US health care: 14 states file lawsuits over Barack Obama’s reforms
In a sign of political battles to come, 14 US states filed lawsuits on Tuesday challenging the constitutionality of health care reform just moments after President Barack Obama signed it into law.
Other states are expected to join the fight against the far-reaching reforms which could place huge burdens on state budgets. Many are also considering legislation to block a provision which requires most people to buy insurance or pay a fine.
“This lawsuit should put the federal government on notice that Florida will not permit the constitutional rights of our citizens and the sovereignty of our state to be ignored or disregarded,” said Florida Attorney General Bill McCollum.
Mr McCollum, a Republican who is running for state governor in the upcoming election, said the federal government had no right to impose a “tax on living” by forcing people to buy insurance.
The lawsuit filed in a Florida federal court calls the reform bill an “unprecedented encroachment” on state sovereignty by requiring states to spend billions on expanding health care coverage to the poor.
“This is not a partisan issue,” he told reporters. “It’s a question for most of us in the states of the cost it is to our people and to the rights and freedoms of the individual citizens.”
McCollum was joined by the Republican attorneys general of Alabama, Colorado, Idaho, Michigan, Nebraska, Pennsylvania, South Carolina, South Dakota, Texas, Utah, and Washington, as well as the Democratic attorney general of Louisiana.
Virginia filed a separate suit on Tuesday asking a federal judge to invalidate the entire health care reform act because the federal government overstepped its authority in requiring people to buy health insurance.
“There has never been a point in our history where the federal government has been given the authority to require citizens to buy goods or services,” Virginia Attorney General Ken Cuccinelli said in a statement.
By Matt Cover
IRS to Enforce Health Reform
The Internal Revenue Service will function as the government’s chief enforcer for health care reform, should President Obama sign the bill into law as expected, monitoring both businesses and individuals to certify whether they have the insurance coverage the government requires.
The tax collection agency will be responsible for monitoring and enforcing compliance with the individual and employer insurance mandates which form the backbone of the Democrats’ hard-won reforms.
The bill states that the purpose of the mandates is to regulate “economic and financial decisions about how and when health care is paid for, and when health insurance is purchased.”
The mandates require that all Americans carry a minimum level of health insurance or pay a separate tax for every month they are without such coverage. All employers with 50 employers or more will also be required to provide their employees with that same minimum level of coverage.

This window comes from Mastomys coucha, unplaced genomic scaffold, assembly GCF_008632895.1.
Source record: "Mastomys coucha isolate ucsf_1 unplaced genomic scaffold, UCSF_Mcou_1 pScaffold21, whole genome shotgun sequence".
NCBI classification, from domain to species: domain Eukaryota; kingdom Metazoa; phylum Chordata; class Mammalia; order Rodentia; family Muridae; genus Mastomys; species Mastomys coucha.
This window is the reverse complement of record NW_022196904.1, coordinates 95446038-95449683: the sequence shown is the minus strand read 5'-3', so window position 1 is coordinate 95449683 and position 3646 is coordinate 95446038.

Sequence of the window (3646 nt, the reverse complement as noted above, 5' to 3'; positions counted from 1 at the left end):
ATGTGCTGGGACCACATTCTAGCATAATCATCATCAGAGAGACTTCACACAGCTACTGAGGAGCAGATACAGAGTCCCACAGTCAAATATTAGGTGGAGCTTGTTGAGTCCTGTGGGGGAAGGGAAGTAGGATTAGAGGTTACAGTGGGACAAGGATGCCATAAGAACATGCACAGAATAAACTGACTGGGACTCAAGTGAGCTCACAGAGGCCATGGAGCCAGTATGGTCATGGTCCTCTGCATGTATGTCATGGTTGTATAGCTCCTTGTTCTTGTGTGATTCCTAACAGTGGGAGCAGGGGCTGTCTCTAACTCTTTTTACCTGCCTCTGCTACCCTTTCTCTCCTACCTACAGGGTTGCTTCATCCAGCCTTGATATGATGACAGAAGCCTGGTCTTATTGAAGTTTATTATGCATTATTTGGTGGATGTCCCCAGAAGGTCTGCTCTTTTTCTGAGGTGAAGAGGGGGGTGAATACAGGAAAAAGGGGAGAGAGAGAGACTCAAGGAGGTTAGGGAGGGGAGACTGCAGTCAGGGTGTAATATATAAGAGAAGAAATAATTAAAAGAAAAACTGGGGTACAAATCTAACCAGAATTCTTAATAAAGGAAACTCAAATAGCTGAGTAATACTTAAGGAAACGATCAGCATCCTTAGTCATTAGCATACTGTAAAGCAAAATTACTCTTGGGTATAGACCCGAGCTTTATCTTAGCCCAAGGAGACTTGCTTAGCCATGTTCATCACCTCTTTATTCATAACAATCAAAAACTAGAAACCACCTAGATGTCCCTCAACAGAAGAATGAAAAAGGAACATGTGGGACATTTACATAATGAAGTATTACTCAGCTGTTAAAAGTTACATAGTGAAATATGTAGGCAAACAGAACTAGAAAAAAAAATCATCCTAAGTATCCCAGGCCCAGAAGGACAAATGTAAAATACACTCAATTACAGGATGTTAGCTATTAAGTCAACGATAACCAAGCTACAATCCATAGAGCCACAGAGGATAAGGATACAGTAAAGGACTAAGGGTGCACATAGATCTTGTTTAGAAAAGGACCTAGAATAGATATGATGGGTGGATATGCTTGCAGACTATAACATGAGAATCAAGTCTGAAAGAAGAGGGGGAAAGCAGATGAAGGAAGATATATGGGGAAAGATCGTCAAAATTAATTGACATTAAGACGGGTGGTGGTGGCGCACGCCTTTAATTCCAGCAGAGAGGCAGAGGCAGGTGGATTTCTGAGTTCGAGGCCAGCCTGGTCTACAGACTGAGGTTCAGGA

While that minimum level of coverage will be defined at a later date by the Department of Health and Human Services, it will be the responsibility of the IRS to monitor individuals and employers and to punish those who do not comply.
Under the bill, which passed despite bipartisan opposition March 21, starting in 2014 the IRS would be responsible for monitoring which employers are complying with the mandate and which ones are not. The IRS would begin such monitoring of individuals’ health insurance status in 2014 as well.
The IRS would monitor individuals and businesses’ health insurance statuses through the mandatory reporting the bill requires. Under the law, every individual and most businesses are required to report to the IRS, on their tax returns, whether they have purchased or provided the required level of coverage and disclose to the IRS which months, if any, in which they failed to do so.
Using this information, the IRS would then determine whether an employer or individual falls under the mandate, which contains exceptions for religious conscience, hardship, incarcerated persons, and members of Indian tribes.
If either an individual or a business has failed to comply with this mandate for any month out of the year, they are required to pay a separate tax to the IRS. For individuals this is a maximum of $750 per person (up to $2,250 per household) and $750 per uncovered employee for businesses.
Because these penalties would each apply on a monthly basis, individuals and employers would have to pay 1/12th of the maximum penalties for each month they failed to comply with the mandates.
In order to carry out its new monitoring and enforcement duties, the Congressional Budget Office estimated that the IRS will need $10 billion in additional funds, funds which were not made available under the health reform bill.
“[T]he IRS could add more than 16,500 additional agents, auditors, examiners, and administrative support personnel to enforce large portions of the nation’s health insurance system,” the report said.
Because these new mandates and taxes are under the purview of the IRS, taxpayers and businesses could incur additional penalties normally reserved for normal income tax cheats, paying fees over and above those for not complying with Congress’ new mandates.
The IRS currently charges potentially hefty penalties for, among other things, filing false or fraudulent returns, filing late returns, and failure to pay a tax on time.
Taxpayers and businesses could be hit with these extra penalties because they are required to use their tax returns to prove to the IRS that they are complying with the mandates and because they will have to pay any tax penalties to that agency as well.